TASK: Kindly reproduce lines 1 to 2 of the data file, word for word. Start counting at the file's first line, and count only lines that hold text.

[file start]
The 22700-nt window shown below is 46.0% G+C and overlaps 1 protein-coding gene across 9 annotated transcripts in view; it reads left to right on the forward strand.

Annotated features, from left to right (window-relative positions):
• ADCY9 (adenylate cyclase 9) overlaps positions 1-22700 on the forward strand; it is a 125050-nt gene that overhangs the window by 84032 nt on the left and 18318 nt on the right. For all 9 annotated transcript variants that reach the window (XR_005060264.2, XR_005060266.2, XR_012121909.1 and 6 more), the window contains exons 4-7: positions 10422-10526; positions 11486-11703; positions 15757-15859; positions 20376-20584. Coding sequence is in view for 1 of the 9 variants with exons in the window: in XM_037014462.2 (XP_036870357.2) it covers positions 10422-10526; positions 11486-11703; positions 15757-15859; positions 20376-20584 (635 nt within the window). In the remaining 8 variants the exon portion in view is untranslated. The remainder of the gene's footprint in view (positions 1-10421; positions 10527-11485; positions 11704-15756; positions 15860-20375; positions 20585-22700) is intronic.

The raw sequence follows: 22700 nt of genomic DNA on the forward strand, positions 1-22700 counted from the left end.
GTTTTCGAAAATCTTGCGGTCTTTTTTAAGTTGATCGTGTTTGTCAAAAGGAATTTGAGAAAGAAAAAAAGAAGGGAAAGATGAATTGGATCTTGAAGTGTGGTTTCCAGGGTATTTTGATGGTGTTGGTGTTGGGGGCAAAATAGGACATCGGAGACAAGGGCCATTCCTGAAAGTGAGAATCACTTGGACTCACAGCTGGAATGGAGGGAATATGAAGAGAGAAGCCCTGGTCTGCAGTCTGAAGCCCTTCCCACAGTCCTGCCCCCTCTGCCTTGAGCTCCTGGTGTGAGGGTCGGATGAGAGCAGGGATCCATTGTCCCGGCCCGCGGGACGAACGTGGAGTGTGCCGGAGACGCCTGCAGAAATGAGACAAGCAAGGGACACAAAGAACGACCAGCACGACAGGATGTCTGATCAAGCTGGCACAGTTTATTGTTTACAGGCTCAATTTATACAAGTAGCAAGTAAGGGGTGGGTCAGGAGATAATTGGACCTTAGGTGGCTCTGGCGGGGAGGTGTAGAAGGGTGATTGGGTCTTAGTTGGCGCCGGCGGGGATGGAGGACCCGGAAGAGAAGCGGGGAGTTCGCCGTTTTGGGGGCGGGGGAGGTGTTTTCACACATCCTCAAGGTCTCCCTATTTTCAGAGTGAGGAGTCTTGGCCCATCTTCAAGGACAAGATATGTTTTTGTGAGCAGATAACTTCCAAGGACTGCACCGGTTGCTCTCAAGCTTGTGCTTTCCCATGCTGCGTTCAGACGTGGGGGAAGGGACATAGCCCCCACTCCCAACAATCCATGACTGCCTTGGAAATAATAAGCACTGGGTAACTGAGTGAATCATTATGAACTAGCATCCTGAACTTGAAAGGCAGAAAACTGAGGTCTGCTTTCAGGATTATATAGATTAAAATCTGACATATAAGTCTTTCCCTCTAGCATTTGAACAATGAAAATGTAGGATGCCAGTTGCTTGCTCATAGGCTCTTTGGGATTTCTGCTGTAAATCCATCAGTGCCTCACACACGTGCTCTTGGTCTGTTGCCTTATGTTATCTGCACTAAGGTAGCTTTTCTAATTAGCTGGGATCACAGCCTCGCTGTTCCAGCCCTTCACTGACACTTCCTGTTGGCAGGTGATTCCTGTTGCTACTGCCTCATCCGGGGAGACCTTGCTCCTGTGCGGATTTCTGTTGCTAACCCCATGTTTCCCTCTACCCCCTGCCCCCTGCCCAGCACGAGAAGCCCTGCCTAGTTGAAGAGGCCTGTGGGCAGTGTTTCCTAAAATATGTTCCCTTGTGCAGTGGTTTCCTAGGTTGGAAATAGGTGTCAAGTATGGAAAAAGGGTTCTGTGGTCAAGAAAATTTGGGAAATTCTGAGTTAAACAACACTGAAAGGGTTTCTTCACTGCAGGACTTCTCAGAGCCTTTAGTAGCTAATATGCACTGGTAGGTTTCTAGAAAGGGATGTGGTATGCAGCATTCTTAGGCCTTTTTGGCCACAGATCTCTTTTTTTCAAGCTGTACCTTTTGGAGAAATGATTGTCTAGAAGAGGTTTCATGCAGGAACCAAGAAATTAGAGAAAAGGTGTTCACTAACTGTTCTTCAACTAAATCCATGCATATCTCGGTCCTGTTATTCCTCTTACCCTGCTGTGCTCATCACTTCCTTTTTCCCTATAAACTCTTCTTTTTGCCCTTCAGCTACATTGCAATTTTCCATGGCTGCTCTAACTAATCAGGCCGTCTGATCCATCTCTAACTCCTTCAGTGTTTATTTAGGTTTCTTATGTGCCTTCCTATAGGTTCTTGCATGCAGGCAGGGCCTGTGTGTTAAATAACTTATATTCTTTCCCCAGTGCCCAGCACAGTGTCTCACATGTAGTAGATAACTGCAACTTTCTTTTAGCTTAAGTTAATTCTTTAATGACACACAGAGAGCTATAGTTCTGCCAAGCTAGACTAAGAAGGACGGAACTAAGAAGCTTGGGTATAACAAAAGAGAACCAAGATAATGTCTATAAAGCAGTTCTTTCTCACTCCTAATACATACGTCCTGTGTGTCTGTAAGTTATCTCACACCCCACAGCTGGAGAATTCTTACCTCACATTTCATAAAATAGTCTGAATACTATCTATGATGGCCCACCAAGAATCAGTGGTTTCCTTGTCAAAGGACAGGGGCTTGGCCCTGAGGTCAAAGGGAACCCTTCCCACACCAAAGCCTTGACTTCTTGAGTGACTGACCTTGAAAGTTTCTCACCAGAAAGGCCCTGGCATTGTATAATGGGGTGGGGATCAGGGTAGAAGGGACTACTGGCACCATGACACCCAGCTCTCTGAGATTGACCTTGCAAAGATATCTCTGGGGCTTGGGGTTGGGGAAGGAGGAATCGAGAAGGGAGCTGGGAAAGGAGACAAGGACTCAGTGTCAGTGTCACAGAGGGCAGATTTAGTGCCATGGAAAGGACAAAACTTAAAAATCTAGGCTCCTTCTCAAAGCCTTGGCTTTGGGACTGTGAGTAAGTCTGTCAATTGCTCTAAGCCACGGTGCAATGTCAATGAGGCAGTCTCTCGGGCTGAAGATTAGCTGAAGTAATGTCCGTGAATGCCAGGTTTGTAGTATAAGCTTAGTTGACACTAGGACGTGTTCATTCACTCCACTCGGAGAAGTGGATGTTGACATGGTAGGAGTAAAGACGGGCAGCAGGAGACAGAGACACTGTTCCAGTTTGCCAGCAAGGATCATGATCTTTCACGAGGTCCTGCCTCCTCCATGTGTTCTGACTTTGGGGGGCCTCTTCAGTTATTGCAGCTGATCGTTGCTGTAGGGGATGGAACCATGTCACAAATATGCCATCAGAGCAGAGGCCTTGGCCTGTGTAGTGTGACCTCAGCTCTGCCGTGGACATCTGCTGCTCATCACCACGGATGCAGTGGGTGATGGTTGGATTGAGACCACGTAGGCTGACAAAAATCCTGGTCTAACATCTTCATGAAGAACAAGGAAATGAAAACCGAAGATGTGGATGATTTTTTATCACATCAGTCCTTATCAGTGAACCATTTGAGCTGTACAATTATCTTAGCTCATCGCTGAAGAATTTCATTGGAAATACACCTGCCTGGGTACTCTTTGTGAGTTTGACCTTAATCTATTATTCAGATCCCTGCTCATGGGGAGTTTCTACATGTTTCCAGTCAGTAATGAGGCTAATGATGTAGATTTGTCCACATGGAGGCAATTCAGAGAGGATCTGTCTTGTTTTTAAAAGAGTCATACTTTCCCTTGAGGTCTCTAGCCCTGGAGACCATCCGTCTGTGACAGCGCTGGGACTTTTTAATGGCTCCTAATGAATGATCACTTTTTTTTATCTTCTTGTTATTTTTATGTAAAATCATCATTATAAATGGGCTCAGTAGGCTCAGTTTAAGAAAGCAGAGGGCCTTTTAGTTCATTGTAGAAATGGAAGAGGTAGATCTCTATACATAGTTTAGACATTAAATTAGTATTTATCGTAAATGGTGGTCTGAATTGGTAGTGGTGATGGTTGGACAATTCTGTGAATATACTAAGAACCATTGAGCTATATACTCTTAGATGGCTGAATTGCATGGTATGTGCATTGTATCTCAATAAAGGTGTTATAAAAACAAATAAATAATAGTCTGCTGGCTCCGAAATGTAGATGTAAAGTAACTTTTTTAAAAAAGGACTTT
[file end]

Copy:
The 22700-nt window shown below is 46.0% G+C and overlaps 1 protein-coding gene across 9 annotated transcripts in view; it reads left to right on the forward strand.

Annotated features, from left to right (window-relative positions):